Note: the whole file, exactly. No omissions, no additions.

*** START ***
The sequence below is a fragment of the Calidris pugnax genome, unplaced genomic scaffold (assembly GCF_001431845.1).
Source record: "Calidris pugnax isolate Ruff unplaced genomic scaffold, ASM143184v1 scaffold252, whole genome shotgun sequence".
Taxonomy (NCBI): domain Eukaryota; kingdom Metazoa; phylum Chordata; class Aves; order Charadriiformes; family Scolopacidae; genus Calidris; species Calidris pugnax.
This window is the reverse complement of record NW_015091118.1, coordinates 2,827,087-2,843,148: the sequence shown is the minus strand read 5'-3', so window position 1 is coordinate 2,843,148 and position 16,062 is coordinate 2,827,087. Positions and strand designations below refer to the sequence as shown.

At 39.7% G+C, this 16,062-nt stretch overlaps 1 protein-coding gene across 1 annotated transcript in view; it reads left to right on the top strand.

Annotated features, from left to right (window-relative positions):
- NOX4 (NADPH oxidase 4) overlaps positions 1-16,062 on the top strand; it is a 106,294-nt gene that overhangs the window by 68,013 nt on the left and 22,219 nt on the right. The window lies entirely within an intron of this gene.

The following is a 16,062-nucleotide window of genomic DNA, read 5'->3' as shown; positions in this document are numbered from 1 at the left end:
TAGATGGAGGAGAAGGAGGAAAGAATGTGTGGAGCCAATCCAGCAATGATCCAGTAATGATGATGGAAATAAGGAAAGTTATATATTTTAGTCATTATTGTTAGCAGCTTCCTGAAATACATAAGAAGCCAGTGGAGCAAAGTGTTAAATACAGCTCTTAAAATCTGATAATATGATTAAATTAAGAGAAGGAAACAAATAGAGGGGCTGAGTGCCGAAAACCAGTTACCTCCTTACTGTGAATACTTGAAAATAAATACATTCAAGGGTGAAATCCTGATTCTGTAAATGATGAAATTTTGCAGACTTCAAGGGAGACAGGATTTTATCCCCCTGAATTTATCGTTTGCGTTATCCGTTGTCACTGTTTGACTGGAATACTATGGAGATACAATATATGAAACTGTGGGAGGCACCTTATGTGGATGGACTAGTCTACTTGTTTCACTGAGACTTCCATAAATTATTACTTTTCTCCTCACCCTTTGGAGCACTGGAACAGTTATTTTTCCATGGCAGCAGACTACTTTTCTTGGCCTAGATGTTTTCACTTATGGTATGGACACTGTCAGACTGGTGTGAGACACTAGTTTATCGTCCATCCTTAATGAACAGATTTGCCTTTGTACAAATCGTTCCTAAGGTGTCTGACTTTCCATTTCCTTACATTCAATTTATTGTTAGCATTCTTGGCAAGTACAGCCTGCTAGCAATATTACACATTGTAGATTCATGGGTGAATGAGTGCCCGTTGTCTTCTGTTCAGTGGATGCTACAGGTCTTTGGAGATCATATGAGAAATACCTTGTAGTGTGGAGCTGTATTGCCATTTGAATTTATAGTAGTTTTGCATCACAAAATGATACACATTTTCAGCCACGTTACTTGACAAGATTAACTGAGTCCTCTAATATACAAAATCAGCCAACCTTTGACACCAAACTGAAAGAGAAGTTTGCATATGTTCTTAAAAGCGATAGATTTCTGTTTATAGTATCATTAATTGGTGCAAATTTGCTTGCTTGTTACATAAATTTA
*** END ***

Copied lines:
The sequence below is a fragment of the Calidris pugnax genome, unplaced genomic scaffold (assembly GCF_001431845.1).
Source record: "Calidris pugnax isolate Ruff unplaced genomic scaffold, ASM143184v1 scaffold252, whole genome shotgun sequence".
Taxonomy (NCBI): domain Eukaryota; kingdom Metazoa; phylum Chordata; class Aves; order Charadriiformes; family Scolopacidae; genus Calidris; species Calidris pugnax.
This window is the reverse complement of record NW_015091118.1, coordinates 2,827,087-2,843,148: the sequence shown is the minus strand read 5'-3', so window position 1 is coordinate 2,843,148 and position 16,062 is coordinate 2,827,087. Positions and strand designations below refer to the sequence as shown.

At 39.7% G+C, this 16,062-nt stretch overlaps 1 protein-coding gene across 1 annotated transcript in view; it reads left to right on the top strand.

Annotated features, from left to right (window-relative positions):
- NOX4 (NADPH oxidase 4) overlaps positions 1-16,062 on the top strand; it is a 106,294-nt gene that overhangs the window by 68,013 nt on the left and 22,219 nt on the right. The window lies entirely within an intron of this gene.

The following is a 16,062-nucleotide window of genomic DNA, read 5'->3' as shown; positions in this document are numbered from 1 at the left end:
TAGATGGAGGAGAAGGAGGAAAGAATGTGTGGAGCCAATCCAGCAATGATCCAGTAATGATGATGGAAATAAGGAAAGTTATATATTTTAGTCATTATTGTTAGCAGCTTCCTGAAATACATAAGAAGCCAGTGGAGCAAAGTGTTAAATACAGCTCTTAAAATCTGATAATATGATTAAATTAAGAGAAGGAAACAAATAGAGGGGCTGAGTGCCGAAAACCAGTTACCTCCTTACTGTGAATACTTGAAAATAAATACATTCAAGGGTGAAATCCTGATTCTGTAAATGATGAAATTTTGCAGACTTCAAGGGAGACAGGATTTTATCCCCCTGAATTTATCGTTTGCGTTATCCGTTGTCACTGTTTGACTGGAATACTATGGAGATACAATATATGAAACTGTGGGAGGCACCTTATGTGGATGGACTAGTCTACTTGTTTCACTGAGACTTCCATAAATTATTACTTTTCTCCTCACCCTTTGGAGCACTGGAACAGTTATTTTTCCATGGCAGCAGACTACTTTTCTTGGCCTAGATGTTTTCACTTATGGTATGGACACTGTCAGACTGGTGTGAGACACTAGTTTATCGTCCATCCTTAATGAACAGATTTGCCTTTGTACAAATCGTTCCTAAGGTGTCTGACTTTCCATTTCCTTACATTCAATTTATTGTTAGCATTCTTGGCAAGTACAGCCTGCTAGCAATATTACACATTGTAGATTCATGGGTGAATGAGTGCCCGTTGTCTTCTGTTCAGTGGATGCTACAGGTCTTTGGAGATCATATGAGAAATACCTTGTAGTGTGGAGCTGTATTGCCATTTGAATTTATAGTAGTTTTGCATCACAAAATGATACACATTTTCAGCCACGTTACTTGACAAGATTAACTGAGTCCTCTAATATACAAAATCAGCCAACCTTTGACACCAAACTGAAAGAGAAGTTTGCATATGTTCTTAAAAGCGATAGATTTCTGTTTATAGTATCATTAATTGGTGCAAATTTGCTTGCTTGTTACATAAATTTA